As with most other events planned for this year, the ASCO 2020 Conference was rescheduled as a virtual event, originally set to be held in Chicago from May 29th to 31st. The American Society of Clinical Oncology (ASCO) Conference is a key research conference that brings together clinicians, researchers, and patient advocates from around the world. The conference included over 5,000 abstracts, posters, slides and videos, a day of video broadcasts and around 147 virtual exhibits. While we weren’t able to come together in person this year, ASCO successfully hosted a virtual conference that shared an incredible amount of research that’s relevant to breast cancer patients. Below are some of the highlights.
Does locoregional therapy improve overall survival in women with stage IV breast cancer?
Data from the ECOG-ACRIN E2108 trial showed that using surgery and radiation to treat stage IV breast cancer, compared with systemic treatment alone, did not extend the overall survival of patients. The addition of surgery and radiation to treat stage IV breast cancer also failed to improve 3-year progression free survival.
Capecitabine maintenance may be beneficial for patients treated for early stage triple negative breast cancer
This study demonstrated patients with operable triple negative breast cancer who received metronomic capecitabine (twice daily for a year) as maintenance therapy after standard local therapy had better 5-year disease free survival than those who did not (83% vs. 73%).
Health disparities in breast cancer outcomes for Black women with metastatic breast cancer
Unequal representation in studies might be one of the reasons why Black women have been found to be 40% more likely to die from their breast cancer diagnosis compared to White women. Researchers studied the clinical outcomes of Black and White metastatic breast cancer patients at Emory Winship Cancer Institute, which engages with the Black population. Findings of this study showed that Black women had worse treatment outcomes and poorer survival rates compared to White women.
Neoadjuvant chemotherapy benefits patients with higher disease progression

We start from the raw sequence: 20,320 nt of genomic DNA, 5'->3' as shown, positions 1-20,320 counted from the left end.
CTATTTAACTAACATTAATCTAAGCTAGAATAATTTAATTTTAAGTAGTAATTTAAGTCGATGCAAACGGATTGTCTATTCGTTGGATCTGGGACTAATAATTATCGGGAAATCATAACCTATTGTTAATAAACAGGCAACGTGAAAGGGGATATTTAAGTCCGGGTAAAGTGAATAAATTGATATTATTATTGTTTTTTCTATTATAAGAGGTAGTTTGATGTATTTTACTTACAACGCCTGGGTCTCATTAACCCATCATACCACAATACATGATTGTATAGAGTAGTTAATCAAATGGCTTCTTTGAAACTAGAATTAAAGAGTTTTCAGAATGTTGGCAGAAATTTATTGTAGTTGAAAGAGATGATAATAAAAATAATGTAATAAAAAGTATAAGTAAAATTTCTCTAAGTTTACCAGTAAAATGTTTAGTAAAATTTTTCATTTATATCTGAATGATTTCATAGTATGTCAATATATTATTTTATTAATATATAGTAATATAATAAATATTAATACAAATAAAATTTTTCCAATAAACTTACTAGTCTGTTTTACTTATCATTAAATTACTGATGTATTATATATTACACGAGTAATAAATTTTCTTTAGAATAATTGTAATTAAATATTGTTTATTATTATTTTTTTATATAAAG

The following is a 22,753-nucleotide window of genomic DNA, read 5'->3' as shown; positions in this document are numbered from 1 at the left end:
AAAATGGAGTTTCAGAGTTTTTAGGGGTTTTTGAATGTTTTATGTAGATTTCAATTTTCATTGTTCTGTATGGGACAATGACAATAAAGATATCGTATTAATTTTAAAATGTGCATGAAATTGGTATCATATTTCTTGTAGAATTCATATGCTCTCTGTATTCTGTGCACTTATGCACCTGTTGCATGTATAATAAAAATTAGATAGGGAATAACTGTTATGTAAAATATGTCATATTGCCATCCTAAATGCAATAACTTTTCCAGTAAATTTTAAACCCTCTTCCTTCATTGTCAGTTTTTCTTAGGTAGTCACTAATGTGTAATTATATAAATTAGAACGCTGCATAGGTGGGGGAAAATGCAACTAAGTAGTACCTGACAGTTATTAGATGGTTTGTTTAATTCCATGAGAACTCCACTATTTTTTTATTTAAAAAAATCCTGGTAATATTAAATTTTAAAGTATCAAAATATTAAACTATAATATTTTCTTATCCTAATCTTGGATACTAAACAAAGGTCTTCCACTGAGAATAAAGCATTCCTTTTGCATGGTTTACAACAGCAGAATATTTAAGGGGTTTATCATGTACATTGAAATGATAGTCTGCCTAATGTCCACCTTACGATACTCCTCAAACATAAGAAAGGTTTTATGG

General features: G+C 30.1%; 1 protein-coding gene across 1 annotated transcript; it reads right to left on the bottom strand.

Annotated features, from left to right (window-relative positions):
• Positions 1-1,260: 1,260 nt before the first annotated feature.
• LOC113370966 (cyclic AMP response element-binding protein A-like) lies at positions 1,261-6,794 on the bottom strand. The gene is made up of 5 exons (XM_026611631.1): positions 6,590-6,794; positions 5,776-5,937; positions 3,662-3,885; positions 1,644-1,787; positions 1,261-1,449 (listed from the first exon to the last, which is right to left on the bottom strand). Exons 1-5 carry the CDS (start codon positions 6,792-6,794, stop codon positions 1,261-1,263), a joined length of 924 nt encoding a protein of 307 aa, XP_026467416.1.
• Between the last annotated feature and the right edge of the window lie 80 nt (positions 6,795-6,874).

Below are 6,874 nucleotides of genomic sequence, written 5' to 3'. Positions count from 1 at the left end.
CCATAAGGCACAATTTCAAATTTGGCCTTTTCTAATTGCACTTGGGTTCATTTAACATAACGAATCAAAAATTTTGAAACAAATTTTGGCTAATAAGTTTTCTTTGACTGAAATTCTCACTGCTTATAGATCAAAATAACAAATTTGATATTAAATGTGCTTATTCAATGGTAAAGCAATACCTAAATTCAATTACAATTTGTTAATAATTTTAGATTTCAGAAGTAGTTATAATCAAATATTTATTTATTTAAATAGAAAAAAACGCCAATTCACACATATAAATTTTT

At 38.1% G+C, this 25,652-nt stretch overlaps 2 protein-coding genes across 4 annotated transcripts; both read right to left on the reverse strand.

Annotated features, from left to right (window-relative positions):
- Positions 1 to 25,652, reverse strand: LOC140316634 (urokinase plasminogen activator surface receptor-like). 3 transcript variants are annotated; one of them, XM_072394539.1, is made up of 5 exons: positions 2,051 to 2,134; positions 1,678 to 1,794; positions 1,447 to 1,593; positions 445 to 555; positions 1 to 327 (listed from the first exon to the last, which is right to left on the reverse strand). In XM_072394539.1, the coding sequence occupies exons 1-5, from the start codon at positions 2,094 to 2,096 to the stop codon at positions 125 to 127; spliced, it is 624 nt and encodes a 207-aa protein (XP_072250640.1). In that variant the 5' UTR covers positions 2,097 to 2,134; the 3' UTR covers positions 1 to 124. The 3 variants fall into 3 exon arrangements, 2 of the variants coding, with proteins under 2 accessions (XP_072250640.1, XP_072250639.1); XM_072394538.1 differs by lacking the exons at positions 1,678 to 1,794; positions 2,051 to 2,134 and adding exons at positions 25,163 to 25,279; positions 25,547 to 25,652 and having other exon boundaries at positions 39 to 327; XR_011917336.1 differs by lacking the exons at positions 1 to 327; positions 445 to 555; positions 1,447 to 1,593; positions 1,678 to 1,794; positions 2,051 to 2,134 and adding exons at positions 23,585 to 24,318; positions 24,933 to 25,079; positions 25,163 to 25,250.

Researchers explored treatment outcomes and patterns for early-stage triple negative breast cancer (eTNBC). This study showed that neoadjuvant chemotherapy benefited patients whose breast cancer was higher than stage II.
Tucatinib shows intracranial efficacy in patients with HER2-positive metastatic breast cancer
While tucatinib in combination with trastuzumab and capecitabine showed superior survival in heavily pre-treated women with HER2-positive metastatic breast cancer, this newest analysis specifically examined the patients in the trail that were also living with brain metastasis. What this analysis showed was that patients with brain metastasis who received tucatinib had an average of 9.9 months of progression free survival vs. 4.2 months for the group that did not receive tucatinib. In addition, the group treated with tucatinib had a median overall survival of 18 months compared to 12 months for patients not receiving tucatinib.
Initiating adjuvant endocrine therapy 12 to 24 months after diagnosis is comparable to current time of initiation
In a study of 391,594 women diagnosed with Stage II and III ER-positive and PR-positive, HER2-negative and invasive breast cancer, research found no negative impact on survival if adjuvant endocrine therapy begins 12 to 24 months after diagnosis compared to within 12 months of diagnosis. This result was found after accounting for age, race/ethnicity, insurance type, residence type, neighborhood income and education, comorbidity, cancer grade and stage, and when they received other cancer treatments and surgery.
The immunotherapy, pembrolizumab in combination with chemotherapy, improved progression free survival for patients with triple negative stage IV breast cancer who were PD-L1 positive
The latest results from the KEYNOTE-355 trial showed that patients with metastatic triple negative breast cancer whose tumours expressed PD-L1 (with a combined positive score of 10 or higher) who were treated with pembrolizumab in combination with a variety of chemotherapies had 9.7 months of progression free survival compared with 5.6 months for patients receiving chemotherapy alone.
AI can detect patients with residual tumors to spare breast surgery
Researchers looked into using Artificial Intelligence to detect breast cancer patients with residual tumor in the breast to identify patients that can forego surgery. The study of 570 women with stage I-III breast cancer found that AI may be able to reliably identify patients without residual disease and spared breast surgery in future trials.
What’s next for HR-positive/HER2-negative metastatic breast cancer patients after a CDK4/6 inhibitor?
Newly released data from the BYLieve trial shows that alpelisib plus fulvestrant may be an option for patients with a PIK3CA mutation after they’ve progressed on a CDK4/6 inhibitor.
Metastatic breast cancer patients can engage in moderate walking during active treatment
Metastatic breast cancer patients in their 3or or 4th line if chemotherapy used the Fitbit App to monitor their walking activity and filled out questionnaires at the beginning of the study, 12 weeks after and 24 weeks after. 49% of the participants were able to complete the 24-week walking program during active treatment.
De novo metastatic patients fare better than recurrent metastatic breast cancer patients
De novo metastatic breast cancer patients were found to have better outcomes compared to recurrent metastatic breast cancer patients. One factor of this finding is that more cases of triple negative and less cases of HER2-positive breast cancer were found amongst patients with recurrent metastatic breast cancer. However, future research is needed because even without these, de novo metastatic breast cancer patients still fared better.